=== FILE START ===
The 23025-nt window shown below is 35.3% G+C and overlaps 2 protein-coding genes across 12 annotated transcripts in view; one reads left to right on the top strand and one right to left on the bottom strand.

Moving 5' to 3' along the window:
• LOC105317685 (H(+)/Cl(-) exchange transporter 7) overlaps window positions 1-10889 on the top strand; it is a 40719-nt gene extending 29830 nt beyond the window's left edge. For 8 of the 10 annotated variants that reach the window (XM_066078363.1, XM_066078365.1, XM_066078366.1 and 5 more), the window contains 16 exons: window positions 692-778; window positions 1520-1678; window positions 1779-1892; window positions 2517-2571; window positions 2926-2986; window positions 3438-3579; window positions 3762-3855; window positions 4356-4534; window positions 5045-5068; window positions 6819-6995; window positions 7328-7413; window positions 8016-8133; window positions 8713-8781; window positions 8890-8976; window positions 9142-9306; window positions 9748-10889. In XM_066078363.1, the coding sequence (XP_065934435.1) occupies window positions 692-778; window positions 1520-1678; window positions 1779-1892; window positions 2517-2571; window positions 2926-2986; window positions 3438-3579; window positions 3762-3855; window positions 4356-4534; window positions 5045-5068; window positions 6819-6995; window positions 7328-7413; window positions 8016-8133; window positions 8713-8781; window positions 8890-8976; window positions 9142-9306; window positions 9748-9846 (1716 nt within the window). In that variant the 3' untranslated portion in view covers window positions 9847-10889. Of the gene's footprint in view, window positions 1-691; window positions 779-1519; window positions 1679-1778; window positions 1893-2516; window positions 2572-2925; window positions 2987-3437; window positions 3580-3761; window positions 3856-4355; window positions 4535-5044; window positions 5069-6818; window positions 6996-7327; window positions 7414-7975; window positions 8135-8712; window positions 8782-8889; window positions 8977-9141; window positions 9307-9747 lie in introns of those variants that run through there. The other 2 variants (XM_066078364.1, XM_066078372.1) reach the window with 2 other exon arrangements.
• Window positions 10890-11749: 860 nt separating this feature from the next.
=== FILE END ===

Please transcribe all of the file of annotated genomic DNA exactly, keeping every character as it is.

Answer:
The 23025-nt window shown below is 35.3% G+C and overlaps 2 protein-coding genes across 12 annotated transcripts in view; one reads left to right on the top strand and one right to left on the bottom strand.

Moving 5' to 3' along the window:
• LOC105317685 (H(+)/Cl(-) exchange transporter 7) overlaps window positions 1-10889 on the top strand; it is a 40719-nt gene extending 29830 nt beyond the window's left edge. For 8 of the 10 annotated variants that reach the window (XM_066078363.1, XM_066078365.1, XM_066078366.1 and 5 more), the window contains 16 exons: window positions 692-778; window positions 1520-1678; window positions 1779-1892; window positions 2517-2571; window positions 2926-2986; window positions 3438-3579; window positions 3762-3855; window positions 4356-4534; window positions 5045-5068; window positions 6819-6995; window positions 7328-7413; window positions 8016-8133; window positions 8713-8781; window positions 8890-8976; window positions 9142-9306; window positions 9748-10889. In XM_066078363.1, the coding sequence (XP_065934435.1) occupies window positions 692-778; window positions 1520-1678; window positions 1779-1892; window positions 2517-2571; window positions 2926-2986; window positions 3438-3579; window positions 3762-3855; window positions 4356-4534; window positions 5045-5068; window positions 6819-6995; window positions 7328-7413; window positions 8016-8133; window positions 8713-8781; window positions 8890-8976; window positions 9142-9306; window positions 9748-9846 (1716 nt within the window). In that variant the 3' untranslated portion in view covers window positions 9847-10889. Of the gene's footprint in view, window positions 1-691; window positions 779-1519; window positions 1679-1778; window positions 1893-2516; window positions 2572-2925; window positions 2987-3437; window positions 3580-3761; window positions 3856-4355; window positions 4535-5044; window positions 5069-6818; window positions 6996-7327; window positions 7414-7975; window positions 8135-8712; window positions 8782-8889; window positions 8977-9141; window positions 9307-9747 lie in introns of those variants that run through there. The other 2 variants (XM_066078364.1, XM_066078372.1) reach the window with 2 other exon arrangements.
• Window positions 10890-11749: 860 nt separating this feature from the next.